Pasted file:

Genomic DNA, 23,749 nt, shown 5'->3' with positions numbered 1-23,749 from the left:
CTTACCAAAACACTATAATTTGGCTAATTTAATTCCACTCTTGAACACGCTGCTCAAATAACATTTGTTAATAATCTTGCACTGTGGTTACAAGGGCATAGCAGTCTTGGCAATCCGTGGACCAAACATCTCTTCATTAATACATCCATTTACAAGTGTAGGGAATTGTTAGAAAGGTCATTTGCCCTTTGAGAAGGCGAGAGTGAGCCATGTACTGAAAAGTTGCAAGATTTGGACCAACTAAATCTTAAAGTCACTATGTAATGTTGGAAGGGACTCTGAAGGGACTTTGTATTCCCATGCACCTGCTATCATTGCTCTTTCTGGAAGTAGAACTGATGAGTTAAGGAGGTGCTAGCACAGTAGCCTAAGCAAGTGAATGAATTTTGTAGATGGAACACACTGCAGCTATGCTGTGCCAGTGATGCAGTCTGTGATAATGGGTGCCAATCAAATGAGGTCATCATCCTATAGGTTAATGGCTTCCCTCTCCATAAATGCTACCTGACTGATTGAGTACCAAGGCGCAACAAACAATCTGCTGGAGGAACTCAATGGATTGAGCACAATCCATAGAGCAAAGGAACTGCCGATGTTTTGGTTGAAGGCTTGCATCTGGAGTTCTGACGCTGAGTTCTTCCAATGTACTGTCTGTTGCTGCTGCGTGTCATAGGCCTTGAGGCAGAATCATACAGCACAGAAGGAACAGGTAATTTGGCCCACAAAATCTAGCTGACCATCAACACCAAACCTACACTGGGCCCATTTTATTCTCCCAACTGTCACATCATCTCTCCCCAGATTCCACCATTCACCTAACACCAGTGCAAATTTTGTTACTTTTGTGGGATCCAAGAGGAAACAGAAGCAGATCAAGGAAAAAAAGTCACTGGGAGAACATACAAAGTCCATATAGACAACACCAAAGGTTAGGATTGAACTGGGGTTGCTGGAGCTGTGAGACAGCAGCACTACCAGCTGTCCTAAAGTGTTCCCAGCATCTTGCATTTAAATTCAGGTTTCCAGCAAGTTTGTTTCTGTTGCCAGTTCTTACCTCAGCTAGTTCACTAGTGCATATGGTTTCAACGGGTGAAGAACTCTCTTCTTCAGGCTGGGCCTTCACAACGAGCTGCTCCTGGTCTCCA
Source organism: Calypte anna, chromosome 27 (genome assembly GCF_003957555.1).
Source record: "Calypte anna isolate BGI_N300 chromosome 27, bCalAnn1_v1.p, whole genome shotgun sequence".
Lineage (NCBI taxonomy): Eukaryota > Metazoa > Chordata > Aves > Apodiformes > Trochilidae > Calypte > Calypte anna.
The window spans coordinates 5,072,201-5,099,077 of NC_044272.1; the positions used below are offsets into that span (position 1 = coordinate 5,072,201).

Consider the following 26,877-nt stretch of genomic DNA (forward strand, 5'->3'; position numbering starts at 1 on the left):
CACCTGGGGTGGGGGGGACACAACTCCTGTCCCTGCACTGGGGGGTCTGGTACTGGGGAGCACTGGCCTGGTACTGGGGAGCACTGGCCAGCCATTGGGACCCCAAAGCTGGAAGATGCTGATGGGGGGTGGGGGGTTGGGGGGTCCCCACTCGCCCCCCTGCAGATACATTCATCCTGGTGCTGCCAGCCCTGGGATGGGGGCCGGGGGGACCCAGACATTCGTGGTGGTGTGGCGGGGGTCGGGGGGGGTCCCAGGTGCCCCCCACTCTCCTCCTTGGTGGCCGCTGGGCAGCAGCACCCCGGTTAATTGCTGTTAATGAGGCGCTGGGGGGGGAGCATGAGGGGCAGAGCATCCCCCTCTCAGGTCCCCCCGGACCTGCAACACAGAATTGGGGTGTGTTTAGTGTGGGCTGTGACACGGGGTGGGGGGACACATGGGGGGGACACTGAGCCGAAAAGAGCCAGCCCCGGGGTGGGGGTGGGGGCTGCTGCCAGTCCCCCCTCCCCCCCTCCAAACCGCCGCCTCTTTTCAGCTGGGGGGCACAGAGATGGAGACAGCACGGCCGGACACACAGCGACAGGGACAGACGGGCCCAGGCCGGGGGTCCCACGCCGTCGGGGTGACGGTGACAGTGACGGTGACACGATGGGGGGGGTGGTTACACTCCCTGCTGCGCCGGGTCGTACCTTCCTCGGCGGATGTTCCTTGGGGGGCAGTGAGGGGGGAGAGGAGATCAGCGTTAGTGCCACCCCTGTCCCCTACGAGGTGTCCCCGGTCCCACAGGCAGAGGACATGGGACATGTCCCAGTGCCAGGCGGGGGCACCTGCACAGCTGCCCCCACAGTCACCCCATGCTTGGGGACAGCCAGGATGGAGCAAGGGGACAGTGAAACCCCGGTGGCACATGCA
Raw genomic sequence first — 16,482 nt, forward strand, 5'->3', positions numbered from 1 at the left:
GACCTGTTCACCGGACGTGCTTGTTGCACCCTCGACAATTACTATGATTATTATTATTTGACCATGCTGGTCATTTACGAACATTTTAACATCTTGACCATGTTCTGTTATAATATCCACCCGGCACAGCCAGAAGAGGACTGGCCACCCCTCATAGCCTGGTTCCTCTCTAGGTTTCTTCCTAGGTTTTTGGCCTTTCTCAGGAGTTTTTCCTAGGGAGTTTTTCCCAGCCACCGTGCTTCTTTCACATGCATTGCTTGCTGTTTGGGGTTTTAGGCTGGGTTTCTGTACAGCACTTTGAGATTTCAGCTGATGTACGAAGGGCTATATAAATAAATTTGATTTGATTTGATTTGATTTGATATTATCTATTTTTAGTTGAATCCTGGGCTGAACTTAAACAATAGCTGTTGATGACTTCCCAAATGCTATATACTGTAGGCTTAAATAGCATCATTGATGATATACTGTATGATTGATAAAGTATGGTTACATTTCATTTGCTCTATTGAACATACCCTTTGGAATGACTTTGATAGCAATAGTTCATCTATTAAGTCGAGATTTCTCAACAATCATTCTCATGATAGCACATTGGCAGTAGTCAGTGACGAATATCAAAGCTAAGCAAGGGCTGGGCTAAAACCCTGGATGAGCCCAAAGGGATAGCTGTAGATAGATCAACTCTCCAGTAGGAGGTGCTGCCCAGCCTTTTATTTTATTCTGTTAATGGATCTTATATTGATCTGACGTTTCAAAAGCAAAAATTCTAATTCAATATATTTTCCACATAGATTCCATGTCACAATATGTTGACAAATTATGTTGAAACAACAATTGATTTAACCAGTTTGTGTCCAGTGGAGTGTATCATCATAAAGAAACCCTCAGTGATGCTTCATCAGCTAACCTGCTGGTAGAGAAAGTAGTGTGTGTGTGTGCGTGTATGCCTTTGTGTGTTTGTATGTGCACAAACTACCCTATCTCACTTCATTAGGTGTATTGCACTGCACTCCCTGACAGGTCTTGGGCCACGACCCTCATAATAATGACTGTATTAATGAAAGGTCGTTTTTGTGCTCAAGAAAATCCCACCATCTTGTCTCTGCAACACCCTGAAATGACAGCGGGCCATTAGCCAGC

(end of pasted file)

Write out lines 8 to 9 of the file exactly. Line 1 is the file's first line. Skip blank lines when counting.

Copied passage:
CACCTGGGGTGGGGGGGACACAACTCCTGTCCCTGCACTGGGGGGTCTGGTACTGGGGAGCACTGGCCTGGTACTGGGGAGCACTGGCCAGCCATTGGGACCCCAAAGCTGGAAGATGCTGATGGGGGGTGGGGGGTTGGGGGGTCCCCACTCGCCCCCCTGCAGATACATTCATCCTGGTGCTGCCAGCCCTGGGATGGGGGCCGGGGGGACCCAGACATTCGTGGTGGTGTGGCGGGGGTCGGGGGGGGTCCCAGGTGCCCCCCACTCTCCTCCTTGGTGGCCGCTGGGCAGCAGCACCCCGGTTAATTGCTGTTAATGAGGCGCTGGGGGGGGAGCATGAGGGGCAGAGCATCCCCCTCTCAGGTCCCCCCGGACCTGCAACACAGAATTGGGGTGTGTTTAGTGTGGGCTGTGACACGGGGTGGGGGGACACATGGGGGGGACACTGAGCCGAAAAGAGCCAGCCCCGGGGTGGGGGTGGGGGCTGCTGCCAGTCCCCCCTCCCCCCCTCCAAACCGCCGCCTCTTTTCAGCTGGGGGGCACAGAGATGGAGACAGCACGGCCGGACACACAGCGACAGGGACAGACGGGCCCAGGCCGGGGGTCCCACGCCGTCGGGGTGACGGTGACAGTGACGGTGACACGATGGGGGGGGTGGTTACACTCCCTGCTGCGCCGGGTCGTACCTTCCTCGGCGGATGTTCCTTGGGGGGCAGTGAGGGGGGAGAGGAGATCAGCGTTAGTGCCACCCCTGTCCCCTACGAGGTGTCCCCGGTCCCACAGGCAGAGGACATGGGACATGTCCCAGTGCCAGGCGGGGGCACCTGCACAGCTGCCCCCACAGTCACCCCATGCTTGGGGACAGCCAGGATGGAGCAAGGGGACAGTGAAACCCCGGTGGCACATGCA
Raw genomic sequence first — 16,482 nt, forward strand, 5'->3', positions numbered from 1 at the left: